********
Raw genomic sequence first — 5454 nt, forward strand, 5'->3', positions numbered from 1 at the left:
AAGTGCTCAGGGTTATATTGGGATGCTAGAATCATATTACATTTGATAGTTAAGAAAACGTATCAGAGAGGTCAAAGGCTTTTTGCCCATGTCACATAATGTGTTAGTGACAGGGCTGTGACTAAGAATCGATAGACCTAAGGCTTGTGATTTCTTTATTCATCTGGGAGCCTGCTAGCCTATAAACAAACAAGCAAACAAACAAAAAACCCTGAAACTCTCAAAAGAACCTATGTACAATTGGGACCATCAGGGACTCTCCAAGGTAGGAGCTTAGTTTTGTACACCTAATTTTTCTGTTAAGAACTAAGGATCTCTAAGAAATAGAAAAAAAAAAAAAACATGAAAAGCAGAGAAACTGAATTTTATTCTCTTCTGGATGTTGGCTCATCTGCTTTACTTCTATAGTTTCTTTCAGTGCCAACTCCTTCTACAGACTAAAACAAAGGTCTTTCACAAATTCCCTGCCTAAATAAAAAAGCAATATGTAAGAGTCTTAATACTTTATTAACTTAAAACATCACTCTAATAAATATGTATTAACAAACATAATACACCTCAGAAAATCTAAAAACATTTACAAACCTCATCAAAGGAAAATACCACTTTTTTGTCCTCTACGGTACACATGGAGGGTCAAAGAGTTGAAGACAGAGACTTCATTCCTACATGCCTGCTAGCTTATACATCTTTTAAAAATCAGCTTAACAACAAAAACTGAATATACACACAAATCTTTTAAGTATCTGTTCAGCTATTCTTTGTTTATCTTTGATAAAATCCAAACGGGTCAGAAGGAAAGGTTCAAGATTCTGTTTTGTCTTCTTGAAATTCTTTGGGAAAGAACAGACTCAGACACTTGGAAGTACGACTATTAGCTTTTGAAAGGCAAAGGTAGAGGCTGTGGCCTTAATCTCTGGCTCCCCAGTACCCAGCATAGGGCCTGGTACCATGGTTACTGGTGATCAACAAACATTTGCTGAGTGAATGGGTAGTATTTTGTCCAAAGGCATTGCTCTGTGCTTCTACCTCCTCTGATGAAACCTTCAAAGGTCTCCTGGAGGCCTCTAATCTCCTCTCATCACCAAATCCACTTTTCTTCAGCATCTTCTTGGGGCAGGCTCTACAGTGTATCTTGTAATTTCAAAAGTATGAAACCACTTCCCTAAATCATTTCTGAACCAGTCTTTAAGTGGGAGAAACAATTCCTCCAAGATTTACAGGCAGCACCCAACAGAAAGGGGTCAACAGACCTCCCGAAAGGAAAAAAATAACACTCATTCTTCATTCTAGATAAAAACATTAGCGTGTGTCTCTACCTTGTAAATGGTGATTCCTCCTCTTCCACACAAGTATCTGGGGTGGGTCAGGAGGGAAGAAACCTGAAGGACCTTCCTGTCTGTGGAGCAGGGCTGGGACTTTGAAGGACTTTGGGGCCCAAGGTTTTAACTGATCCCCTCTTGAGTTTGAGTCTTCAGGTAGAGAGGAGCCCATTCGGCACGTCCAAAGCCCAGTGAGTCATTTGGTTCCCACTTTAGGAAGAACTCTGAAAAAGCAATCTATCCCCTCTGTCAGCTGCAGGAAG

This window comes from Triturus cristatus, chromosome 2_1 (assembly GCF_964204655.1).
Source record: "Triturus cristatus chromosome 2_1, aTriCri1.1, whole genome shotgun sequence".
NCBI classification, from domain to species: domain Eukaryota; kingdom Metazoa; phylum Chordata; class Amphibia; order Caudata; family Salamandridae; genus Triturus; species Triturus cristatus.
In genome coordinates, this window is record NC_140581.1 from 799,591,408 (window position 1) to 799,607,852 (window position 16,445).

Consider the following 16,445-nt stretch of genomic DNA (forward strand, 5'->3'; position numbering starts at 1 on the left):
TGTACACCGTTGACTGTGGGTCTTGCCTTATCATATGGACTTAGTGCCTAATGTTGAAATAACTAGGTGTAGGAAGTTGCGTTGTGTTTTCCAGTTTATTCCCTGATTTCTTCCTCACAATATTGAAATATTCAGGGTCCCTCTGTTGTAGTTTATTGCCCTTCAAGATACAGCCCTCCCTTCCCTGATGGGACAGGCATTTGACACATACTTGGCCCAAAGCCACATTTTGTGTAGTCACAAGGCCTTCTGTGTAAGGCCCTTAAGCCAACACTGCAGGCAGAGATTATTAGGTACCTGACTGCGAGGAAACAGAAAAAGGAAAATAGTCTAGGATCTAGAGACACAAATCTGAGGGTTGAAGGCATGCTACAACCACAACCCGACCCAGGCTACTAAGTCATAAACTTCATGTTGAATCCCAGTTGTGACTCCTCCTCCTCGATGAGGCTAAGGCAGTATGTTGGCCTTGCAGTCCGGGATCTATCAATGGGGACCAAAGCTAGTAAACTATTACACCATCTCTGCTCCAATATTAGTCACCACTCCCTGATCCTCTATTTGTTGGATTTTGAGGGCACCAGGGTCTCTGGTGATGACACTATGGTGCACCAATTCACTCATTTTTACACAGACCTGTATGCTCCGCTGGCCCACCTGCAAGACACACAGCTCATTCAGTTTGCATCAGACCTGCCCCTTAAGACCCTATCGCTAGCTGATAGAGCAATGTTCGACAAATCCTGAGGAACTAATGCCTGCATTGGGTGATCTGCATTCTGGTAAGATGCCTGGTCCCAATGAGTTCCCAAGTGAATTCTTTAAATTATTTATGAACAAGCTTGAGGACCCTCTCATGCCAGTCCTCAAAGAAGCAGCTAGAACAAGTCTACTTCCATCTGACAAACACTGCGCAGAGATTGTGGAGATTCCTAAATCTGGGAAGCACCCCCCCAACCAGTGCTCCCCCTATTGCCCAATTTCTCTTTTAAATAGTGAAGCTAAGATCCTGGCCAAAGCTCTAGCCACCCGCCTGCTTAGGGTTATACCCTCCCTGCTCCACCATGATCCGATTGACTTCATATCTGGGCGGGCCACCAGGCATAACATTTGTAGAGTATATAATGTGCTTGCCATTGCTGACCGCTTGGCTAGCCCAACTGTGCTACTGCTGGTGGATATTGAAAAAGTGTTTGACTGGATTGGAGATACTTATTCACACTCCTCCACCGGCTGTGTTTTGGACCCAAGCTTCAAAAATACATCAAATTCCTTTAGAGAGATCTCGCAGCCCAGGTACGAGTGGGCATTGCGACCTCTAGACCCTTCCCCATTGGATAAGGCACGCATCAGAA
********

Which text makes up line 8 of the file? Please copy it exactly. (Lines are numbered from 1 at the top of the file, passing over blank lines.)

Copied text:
TGTACACCGTTGACTGTGGGTCTTGCCTTATCATATGGACTTAGTGCCTAATGTTGAAATAACTAGGTGTAGGAAGTTGCGTTGTGTTTTCCAGTTTATTCCCTGATTTCTTCCTCACAATATTGAAATATTCAGGGTCCCTCTGTTGTAGTTTATTGCCCTTCAAGATACAGCCCTCCCTTCCCTGATGGGACAGGCATTTGACACATACTTGGCCCAAAGCCACATTTTGTGTAGTCACAAGGCCTTCTGTGTAAGGCCCTTAAGCCAACACTGCAGGCAGAGATTATTAGGTACCTGACTGCGAGGAAACAGAAAAAGGAAAATAGTCTAGGATCTAGAGACACAAATCTGAGGGTTGAAGGCATGCTACAACCACAACCCGACCCAGGCTACTAAGTCATAAACTTCATGTTGAATCCCAGTTGTGACTCCTCCTCCTCGATGAGGCTAAGGCAGTATGTTGGCCTTGCAGTCCGGGATCTATCAATGGGGACCAAAGCTAGTAAACTATTACACCATCTCTGCTCCAATATTAGTCACCACTCCCTGATCCTCTATTTGTTGGATTTTGAGGGCACCAGGGTCTCTGGTGATGACACTATGGTGCACCAATTCACTCATTTTTACACAGACCTGTATGCTCCGCTGGCCCACCTGCAAGACACACAGCTCATTCAGTTTGCATCAGACCTGCCCCTTAAGACCCTATCGCTAGCTGATAGAGCAATGTTCGACAAATCCTGAGGAACTAATGCCTGCATTGGGTGATCTGCATTCTGGTAAGATGCCTGGTCCCAATGAGTTCCCAAGTGAATTCTTTAAATTATTTATGAACAAGCTTGAGGACCCTCTCATGCCAGTCCTCAAAGAAGCAGCTAGAACAAGTCTACTTCCATCTGACAAACACTGCGCAGAGATTGTGGAGATTCCTAAATCTGGGAAGCACCCCCCCAACCAGTGCTCCCCCTATTGCCCAATTTCTCTTTTAAATAGTGAAGCTAAGATCCTGGCCAAAGCTCTAGCCACCCGCCTGCTTAGGGTTATACCCTCCCTGCTCCACCATGATCCGATTGACTTCATATCTGGGCGGGCCACCAGGCATAACATTTGTAGAGTATATAATGTGCTTGCCATTGCTGACCGCTTGGCTAGCCCAACTGTGCTACTGCTGGTGGATATTGAAAAAGTGTTTGACTGGATTGGAGATACTTATTCACACTCCTCCACCGGCTGTGTTTTGGACCCAAGCTTCAAAAATACATCAAATTCCTTTAGAGAGATCTCGCAGCCCAGGTACGAGTGGGCATTGCGACCTCTAGACCCTTCCCCATTGGATAAGGCACGCATCAGAA